Clear and Present Danger

Author:Jeffrey Lehman, Shirelle Phelps
 
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An early standard by which the constitutionality of laws regulating subversive expression were evaluated in light of the First Amendment's guarantee of FREEDOM OF SPEECH.

Justice OLIVER WENDELL HOLMES JR., writing for the U.S. Supreme Court in SCHENCK V. UNITED STATES, 249 U.S. 47, 39 S. Ct. 247, 63 L. Ed. 470 (1919), stated: "The question in every case is whether the words used are used in such circumstances and are of such a nature as to create a clear and present danger that they will bring about the substantive evils that Congress has a right to prevent."

The famous free speech standard proved easier to formulate than to apply, when less than a year after first articulating it in Schenck, Holmes dissented from a majority opinion that invoked the clear-and-present-danger test to justify upholding the convictions of five anti-war protestors who had distributed allegedly seditious pamphlets. ABRAMS V. UNITED STATES, 250 U.S. 616, 1180, 40 S. Ct. 17, 63 L. Ed 1173 (1919).

The clear-and-present-danger doctrine is a freedom of speech doctrine first announced by the U.S. Supreme Court in Schenck v. United States, 249 U.S. 47, 39 S. Ct. 247, 63 L. Ed. 470 (1919), during a controversial period in U.S. history when the FIRST AMENDMENT often clashed with the government's interest in maintaining order and morale during wartime. Various formulations of the doctrine have appeared in other significant Supreme Court decisions throughout the years.

In Schenck, the defendants had been convicted of violating the ESPIONAGE ACT OF 1917, 18 U.S.C.A. §§ 11, 791?794, 2388, 3241; 22 U.S.C.A. §§ 213 et seq.; 50 U.S.C.A. §§ 191 et seq., which prohibited the making of false statements with the intent to interfere with the operation of the armed forces or to cause insubordination, disloyalty, or mutiny in the armed forces. The act also made it a crime to obstruct military recruitment and enlistment. Charles T. Schenck, who was the general secretary of the Socialist party, and the other defendants had printed and distributed 15,000 leaflets opposing the then recently enacted SELECTIVE SERVICE Act and mailed many to WORLD WAR I draftees (May 18, 1917, c. 15, 40 Stat. 76). At trial, Schenck had not denied that the leaflets were intended to obstruct recruitment and enlistment by attempting to persuade people to resist the draft, in violation of the Espionage Act. Instead, he had argued that the leaflets were protected by the First Amendment. The U.S. Supreme Court upheld the convictions.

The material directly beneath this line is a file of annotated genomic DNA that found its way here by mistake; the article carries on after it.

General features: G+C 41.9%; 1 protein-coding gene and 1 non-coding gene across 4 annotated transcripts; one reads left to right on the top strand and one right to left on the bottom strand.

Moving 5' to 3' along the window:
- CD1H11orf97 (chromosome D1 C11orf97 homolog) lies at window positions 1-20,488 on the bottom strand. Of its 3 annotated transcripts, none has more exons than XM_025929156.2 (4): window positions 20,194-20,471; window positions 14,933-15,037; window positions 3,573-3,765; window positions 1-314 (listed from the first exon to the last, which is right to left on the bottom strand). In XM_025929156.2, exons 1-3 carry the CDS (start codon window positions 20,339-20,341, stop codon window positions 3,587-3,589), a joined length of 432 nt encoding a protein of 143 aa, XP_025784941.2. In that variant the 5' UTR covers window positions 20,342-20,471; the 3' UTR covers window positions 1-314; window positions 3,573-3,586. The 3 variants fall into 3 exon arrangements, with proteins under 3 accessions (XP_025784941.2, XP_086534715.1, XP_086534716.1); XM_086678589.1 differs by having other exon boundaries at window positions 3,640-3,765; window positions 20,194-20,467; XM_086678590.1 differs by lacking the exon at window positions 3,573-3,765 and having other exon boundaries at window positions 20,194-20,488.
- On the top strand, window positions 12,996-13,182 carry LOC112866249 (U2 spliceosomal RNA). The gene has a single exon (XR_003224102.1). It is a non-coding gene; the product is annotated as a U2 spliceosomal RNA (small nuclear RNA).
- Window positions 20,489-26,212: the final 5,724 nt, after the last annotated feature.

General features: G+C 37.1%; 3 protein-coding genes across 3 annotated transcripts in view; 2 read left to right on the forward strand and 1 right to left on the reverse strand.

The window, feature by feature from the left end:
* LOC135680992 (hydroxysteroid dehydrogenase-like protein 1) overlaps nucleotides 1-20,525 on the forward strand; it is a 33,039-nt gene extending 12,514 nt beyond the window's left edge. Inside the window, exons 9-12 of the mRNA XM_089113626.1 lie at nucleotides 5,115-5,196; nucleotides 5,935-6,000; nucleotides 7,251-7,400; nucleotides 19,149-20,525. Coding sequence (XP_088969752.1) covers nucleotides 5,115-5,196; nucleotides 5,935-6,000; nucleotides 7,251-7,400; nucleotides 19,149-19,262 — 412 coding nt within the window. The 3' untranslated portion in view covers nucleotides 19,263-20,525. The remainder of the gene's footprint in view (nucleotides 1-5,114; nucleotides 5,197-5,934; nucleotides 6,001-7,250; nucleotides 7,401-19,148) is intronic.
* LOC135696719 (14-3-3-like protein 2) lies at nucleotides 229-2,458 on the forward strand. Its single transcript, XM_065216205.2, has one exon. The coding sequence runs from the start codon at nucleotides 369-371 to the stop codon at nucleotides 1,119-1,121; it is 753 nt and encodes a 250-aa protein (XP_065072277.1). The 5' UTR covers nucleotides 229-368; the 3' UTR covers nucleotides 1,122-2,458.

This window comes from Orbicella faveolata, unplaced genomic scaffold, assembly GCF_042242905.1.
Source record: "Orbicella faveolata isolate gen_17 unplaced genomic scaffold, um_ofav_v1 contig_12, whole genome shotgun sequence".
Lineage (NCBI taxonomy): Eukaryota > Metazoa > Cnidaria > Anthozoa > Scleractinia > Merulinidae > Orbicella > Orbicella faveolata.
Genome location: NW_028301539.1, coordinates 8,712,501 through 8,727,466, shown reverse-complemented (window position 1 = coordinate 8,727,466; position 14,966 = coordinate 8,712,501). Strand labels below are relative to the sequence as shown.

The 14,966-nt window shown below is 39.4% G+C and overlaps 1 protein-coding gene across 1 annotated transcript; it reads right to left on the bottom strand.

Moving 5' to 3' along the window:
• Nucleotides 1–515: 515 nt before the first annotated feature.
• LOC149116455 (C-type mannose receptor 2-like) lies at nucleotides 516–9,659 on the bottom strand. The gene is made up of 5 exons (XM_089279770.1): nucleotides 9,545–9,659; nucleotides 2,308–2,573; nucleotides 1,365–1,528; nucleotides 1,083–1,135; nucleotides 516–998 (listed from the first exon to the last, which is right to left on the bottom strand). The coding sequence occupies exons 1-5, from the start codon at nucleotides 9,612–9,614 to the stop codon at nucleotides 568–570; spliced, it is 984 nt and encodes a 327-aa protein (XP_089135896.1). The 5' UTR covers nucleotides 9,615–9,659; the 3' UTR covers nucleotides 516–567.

Justice Oliver Wendell Holmes Jr., writing for a unanimous Court, stated that speech could be punished if "the words are used in such circumstances and of such a nature as to create a clear and present danger that they will bring about the substantive evils that Congress has a right to prevent." According to Holmes, the leaflets in Schenck were printed during wartime with the intent to obstruct induction efforts, an intent that was prohibited by federal law, and thus constituted such a clear and present danger. "When a nation is at war," he wrote, "? things that might be...

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